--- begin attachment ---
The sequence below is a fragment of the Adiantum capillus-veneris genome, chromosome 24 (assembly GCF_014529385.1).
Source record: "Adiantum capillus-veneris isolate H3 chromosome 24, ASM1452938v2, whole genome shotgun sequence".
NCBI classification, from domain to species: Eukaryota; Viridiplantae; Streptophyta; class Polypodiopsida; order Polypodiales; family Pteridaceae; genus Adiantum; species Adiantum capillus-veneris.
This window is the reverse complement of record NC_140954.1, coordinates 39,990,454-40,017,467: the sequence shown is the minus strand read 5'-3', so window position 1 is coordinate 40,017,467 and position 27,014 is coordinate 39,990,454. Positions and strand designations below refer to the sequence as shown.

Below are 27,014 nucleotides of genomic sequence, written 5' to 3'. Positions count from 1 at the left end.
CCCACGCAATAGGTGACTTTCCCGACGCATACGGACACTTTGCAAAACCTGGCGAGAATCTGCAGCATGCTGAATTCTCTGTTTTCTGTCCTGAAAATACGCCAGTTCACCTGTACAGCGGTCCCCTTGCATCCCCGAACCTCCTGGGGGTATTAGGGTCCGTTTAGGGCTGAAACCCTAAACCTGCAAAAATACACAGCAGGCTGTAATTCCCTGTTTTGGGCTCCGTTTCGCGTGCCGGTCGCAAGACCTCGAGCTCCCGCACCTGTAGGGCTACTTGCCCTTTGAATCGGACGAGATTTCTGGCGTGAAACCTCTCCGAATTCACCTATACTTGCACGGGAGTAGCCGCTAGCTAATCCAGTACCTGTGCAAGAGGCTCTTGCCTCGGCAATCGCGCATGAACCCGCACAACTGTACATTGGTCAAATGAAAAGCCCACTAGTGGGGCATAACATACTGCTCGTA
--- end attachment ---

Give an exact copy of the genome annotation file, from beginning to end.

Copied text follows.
The sequence below is a fragment of the Adiantum capillus-veneris genome, chromosome 24 (assembly GCF_014529385.1).
Source record: "Adiantum capillus-veneris isolate H3 chromosome 24, ASM1452938v2, whole genome shotgun sequence".
NCBI classification, from domain to species: Eukaryota; Viridiplantae; Streptophyta; class Polypodiopsida; order Polypodiales; family Pteridaceae; genus Adiantum; species Adiantum capillus-veneris.
This window is the reverse complement of record NC_140954.1, coordinates 39,990,454-40,017,467: the sequence shown is the minus strand read 5'-3', so window position 1 is coordinate 40,017,467 and position 27,014 is coordinate 39,990,454. Positions and strand designations below refer to the sequence as shown.

Below are 27,014 nucleotides of genomic sequence, written 5' to 3'. Positions count from 1 at the left end.
CCCACGCAATAGGTGACTTTCCCGACGCATACGGACACTTTGCAAAACCTGGCGAGAATCTGCAGCATGCTGAATTCTCTGTTTTCTGTCCTGAAAATACGCCAGTTCACCTGTACAGCGGTCCCCTTGCATCCCCGAACCTCCTGGGGGTATTAGGGTCCGTTTAGGGCTGAAACCCTAAACCTGCAAAAATACACAGCAGGCTGTAATTCCCTGTTTTGGGCTCCGTTTCGCGTGCCGGTCGCAAGACCTCGAGCTCCCGCACCTGTAGGGCTACTTGCCCTTTGAATCGGACGAGATTTCTGGCGTGAAACCTCTCCGAATTCACCTATACTTGCACGGGAGTAGCCGCTAGCTAATCCAGTACCTGTGCAAGAGGCTCTTGCCTCGGCAATCGCGCATGAACCCGCACAACTGTACATTGGTCAAATGAAAAGCCCACTAGTGGGGCATAACATACTGCTCGTA